NHL Apparel Fight! Lightning’s Partial Ban of Bruins Gear Rankles Boston Fans, Play-by-Play Guy
Though a few teams, including Promo Marketing’s hometown heroes, the Philadelphia Flyers, put together a few feel-good narratives this past season, the Tampa Bay Lightning and Boston Bruins hogged the headlines among the National Hockey League’s Eastern Conference squads. Finishing with the top marks in the 16-club alignment, the heavyweights are contesting a compelling second-round playoff series, and, thanks to last night’s 4-2 triumph by the Lightning that knotted the duel at a game apiece, Bolts fans will have at least one more chance to catch action at Amalie Arena, where their overseers are implementing an apparel policy that has the visitors’ supporters and play-by-play announcer feeling like bears poked when sleeping.
Winning on the road can prove a tough task no matter the sport or time of year, but this year’s NHL postseason slate has found the guests more than holding their own among thousands of detractors. Since the Bruins took the regular-season series against the Lightning three games to one, management had obviously hoped captain Steven Stamkos and his cohorts would take the first two tilts on home ice, but the Bruins orchestrated a split with their 6-2 demolition in Game 1. Tampa Bay management, though, yet again made sure that Lightning fans stood out in the crowd, as they restricted the spaces in the arena where Boston buffs could rock Bruins fan apparel.
Accounting for 9 percent to 10 percent of the seats at Amalie Arena, which has the league’s second-largest capacity, the designated spots make up the location’s Chase Club and Lexus Lounge, with membership services executive Dan Schlindwein having reminded the visitors’ advocates that items and apparel bearing Bruins branding or logos would necessitate intervention, a move that the B’s aforementioned play-by-play man, Jack Edwards, incredulously addressed in a tweet.
This, I thought, was a joke.
But it's real. @BrendanMower sent it to me.
Tampa: you have become a GREAT hockey town.
Embrace the passion of invading fans.
It makes it all the richer.
This public service message from the cradle of liberty and free speech: Boston, Massachusetts. pic.twitter.com/tiVKcFwWxD
— Jack Edwards (@RealJackEdwards) April 28, 2018
According to the Washington Post, the Lightning have never imposed any sort of merchandise limitation during their annual 41-game regular-season slate. But the playoffs are a different animal, and the organization took multiple measures to absolve Bruins fans of their supposed sin of daring to proclaim their pride throughout the arena. 985 The Sports Hub noted the Lightning have made this a common practice come the scrutinized spring matchups, and since the Bruins have become reputable rivals, this particular instance has made even more apparent how management handles the bold backers of opposing teams. Via the site:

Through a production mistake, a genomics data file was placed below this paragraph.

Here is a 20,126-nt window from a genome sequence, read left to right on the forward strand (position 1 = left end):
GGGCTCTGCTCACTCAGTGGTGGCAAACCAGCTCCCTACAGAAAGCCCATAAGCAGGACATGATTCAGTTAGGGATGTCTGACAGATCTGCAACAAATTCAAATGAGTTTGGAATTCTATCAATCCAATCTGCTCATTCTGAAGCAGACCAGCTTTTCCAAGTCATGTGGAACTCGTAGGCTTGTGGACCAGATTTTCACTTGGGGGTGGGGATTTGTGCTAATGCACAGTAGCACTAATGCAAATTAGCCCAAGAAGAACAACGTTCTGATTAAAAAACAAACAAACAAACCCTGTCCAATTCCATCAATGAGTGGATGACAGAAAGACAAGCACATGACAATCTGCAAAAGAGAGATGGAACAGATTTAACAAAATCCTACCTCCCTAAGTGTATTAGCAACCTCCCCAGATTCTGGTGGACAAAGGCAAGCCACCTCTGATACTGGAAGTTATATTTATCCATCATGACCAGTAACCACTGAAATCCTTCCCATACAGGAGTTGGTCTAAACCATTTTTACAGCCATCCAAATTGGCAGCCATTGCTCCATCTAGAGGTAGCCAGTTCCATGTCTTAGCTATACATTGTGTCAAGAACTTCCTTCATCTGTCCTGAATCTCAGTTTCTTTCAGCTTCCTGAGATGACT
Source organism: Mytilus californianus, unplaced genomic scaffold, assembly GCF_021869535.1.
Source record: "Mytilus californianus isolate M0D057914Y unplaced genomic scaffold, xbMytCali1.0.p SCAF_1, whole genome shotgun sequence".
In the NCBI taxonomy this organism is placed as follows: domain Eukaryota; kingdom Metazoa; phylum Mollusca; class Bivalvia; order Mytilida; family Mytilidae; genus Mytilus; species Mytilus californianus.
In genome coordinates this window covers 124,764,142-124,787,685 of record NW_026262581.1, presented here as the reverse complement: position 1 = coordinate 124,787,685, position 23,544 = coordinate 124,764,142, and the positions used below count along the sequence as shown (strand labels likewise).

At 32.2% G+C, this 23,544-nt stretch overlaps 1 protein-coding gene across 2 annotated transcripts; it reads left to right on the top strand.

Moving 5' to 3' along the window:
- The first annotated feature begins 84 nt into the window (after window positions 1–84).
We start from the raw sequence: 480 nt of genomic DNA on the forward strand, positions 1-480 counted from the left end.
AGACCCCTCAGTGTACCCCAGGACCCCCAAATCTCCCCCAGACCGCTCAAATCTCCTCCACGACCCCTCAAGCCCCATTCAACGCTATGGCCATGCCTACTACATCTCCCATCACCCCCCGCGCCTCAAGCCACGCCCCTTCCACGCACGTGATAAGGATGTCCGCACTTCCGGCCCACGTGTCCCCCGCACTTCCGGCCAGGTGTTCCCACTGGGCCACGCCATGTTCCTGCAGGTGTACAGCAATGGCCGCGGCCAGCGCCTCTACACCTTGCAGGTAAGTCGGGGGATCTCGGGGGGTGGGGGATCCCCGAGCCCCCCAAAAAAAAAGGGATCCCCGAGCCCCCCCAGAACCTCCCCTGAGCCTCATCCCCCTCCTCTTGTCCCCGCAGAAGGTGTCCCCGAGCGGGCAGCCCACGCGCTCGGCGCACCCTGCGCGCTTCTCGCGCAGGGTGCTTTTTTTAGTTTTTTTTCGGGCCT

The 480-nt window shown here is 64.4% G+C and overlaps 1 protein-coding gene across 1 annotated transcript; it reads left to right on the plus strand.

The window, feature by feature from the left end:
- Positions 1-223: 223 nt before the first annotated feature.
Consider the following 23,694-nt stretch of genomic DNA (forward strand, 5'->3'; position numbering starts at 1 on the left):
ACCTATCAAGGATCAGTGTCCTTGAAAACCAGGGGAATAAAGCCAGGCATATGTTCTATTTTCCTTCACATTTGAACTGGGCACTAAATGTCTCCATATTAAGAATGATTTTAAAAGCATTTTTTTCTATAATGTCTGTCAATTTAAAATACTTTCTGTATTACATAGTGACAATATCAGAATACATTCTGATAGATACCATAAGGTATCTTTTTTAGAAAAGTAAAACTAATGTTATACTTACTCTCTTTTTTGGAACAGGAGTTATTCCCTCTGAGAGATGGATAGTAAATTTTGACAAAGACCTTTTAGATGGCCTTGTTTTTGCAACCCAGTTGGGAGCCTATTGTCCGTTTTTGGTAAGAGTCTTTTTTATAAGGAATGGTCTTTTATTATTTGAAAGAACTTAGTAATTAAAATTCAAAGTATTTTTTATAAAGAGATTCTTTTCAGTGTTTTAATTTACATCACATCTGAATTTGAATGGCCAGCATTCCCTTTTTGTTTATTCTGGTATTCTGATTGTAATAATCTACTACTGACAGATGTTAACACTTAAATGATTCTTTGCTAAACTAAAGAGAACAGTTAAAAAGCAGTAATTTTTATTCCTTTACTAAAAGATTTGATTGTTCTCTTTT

And according to Amalie Arena's policy page, an invader into that 10 percent of the 20,500-seat arena is given four options when trying to check into these home-only sections: They're allowed to check their unwelcoming gear at guest services to be picked up later and given an unbranded blue or black shirt to don for the night, they can go back to their hotel, change and return to the arena thanks to a re-entry pass, they can get moved to a comparable seat with no attire restriction (and free of charge), or they can simply get a refund and leave the arena.
Returning to the earlier seating breakdown, we definitely realize that this policy affects such a tiny percentage of those who want to take in a playoff game while not pledging allegiance to the Lightning, but it is interesting to ponder whether the measure makes for good business and if it somehow fails to “embrace the passion of invading fans,” as Edwards asserted. Promo Marketing has covered the confusion that can come about when a fan plays the role of an interloper, so that matter and this one have us wondering what you think about sports franchises’ efforts to keep their performers top of mind.